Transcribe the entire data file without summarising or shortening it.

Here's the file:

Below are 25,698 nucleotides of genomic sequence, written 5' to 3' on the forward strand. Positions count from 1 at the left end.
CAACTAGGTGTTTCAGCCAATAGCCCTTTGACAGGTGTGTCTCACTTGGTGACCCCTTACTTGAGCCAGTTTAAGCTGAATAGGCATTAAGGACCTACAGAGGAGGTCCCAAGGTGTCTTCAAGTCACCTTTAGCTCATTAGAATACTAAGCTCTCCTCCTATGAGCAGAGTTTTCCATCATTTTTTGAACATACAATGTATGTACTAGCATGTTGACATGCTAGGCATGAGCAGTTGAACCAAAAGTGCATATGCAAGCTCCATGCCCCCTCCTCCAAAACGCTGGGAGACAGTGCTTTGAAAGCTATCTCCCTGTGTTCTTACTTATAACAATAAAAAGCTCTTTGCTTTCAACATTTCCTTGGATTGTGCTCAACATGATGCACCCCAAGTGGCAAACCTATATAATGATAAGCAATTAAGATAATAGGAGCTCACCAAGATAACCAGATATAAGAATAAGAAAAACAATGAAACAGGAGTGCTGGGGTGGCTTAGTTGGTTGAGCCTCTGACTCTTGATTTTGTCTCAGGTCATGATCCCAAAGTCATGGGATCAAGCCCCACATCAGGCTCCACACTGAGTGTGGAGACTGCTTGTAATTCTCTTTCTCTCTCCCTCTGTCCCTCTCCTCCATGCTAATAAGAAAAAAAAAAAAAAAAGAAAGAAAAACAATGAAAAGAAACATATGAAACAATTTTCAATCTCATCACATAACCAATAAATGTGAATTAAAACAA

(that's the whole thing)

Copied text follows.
Below are 25,698 nucleotides of genomic sequence, written 5' to 3' on the forward strand. Positions count from 1 at the left end.
CAACTAGGTGTTTCAGCCAATAGCCCTTTGACAGGTGTGTCTCACTTGGTGACCCCTTACTTGAGCCAGTTTAAGCTGAATAGGCATTAAGGACCTACAGAGGAGGTCCCAAGGTGTCTTCAAGTCACCTTTAGCTCATTAGAATACTAAGCTCTCCTCCTATGAGCAGAGTTTTCCATCATTTTTTGAACATACAATGTATGTACTAGCATGTTGACATGCTAGGCATGAGCAGTTGAACCAAAAGTGCATATGCAAGCTCCATGCCCCCTCCTCCAAAACGCTGGGAGACAGTGCTTTGAAAGCTATCTCCCTGTGTTCTTACTTATAACAATAAAAAGCTCTTTGCTTTCAACATTTCCTTGGATTGTGCTCAACATGATGCACCCCAAGTGGCAAACCTATATAATGATAAGCAATTAAGATAATAGGAGCTCACCAAGATAACCAGATATAAGAATAAGAAAAACAATGAAACAGGAGTGCTGGGGTGGCTTAGTTGGTTGAGCCTCTGACTCTTGATTTTGTCTCAGGTCATGATCCCAAAGTCATGGGATCAAGCCCCACATCAGGCTCCACACTGAGTGTGGAGACTGCTTGTAATTCTCTTTCTCTCTCCCTCTGTCCCTCTCCTCCATGCTAATAAGAAAAAAAAAAAAAAAAGAAAGAAAAACAATGAAAAGAAACATATGAAACAATTTTCAATCTCATCACATAACCAATAAATGTGAATTAAAACAA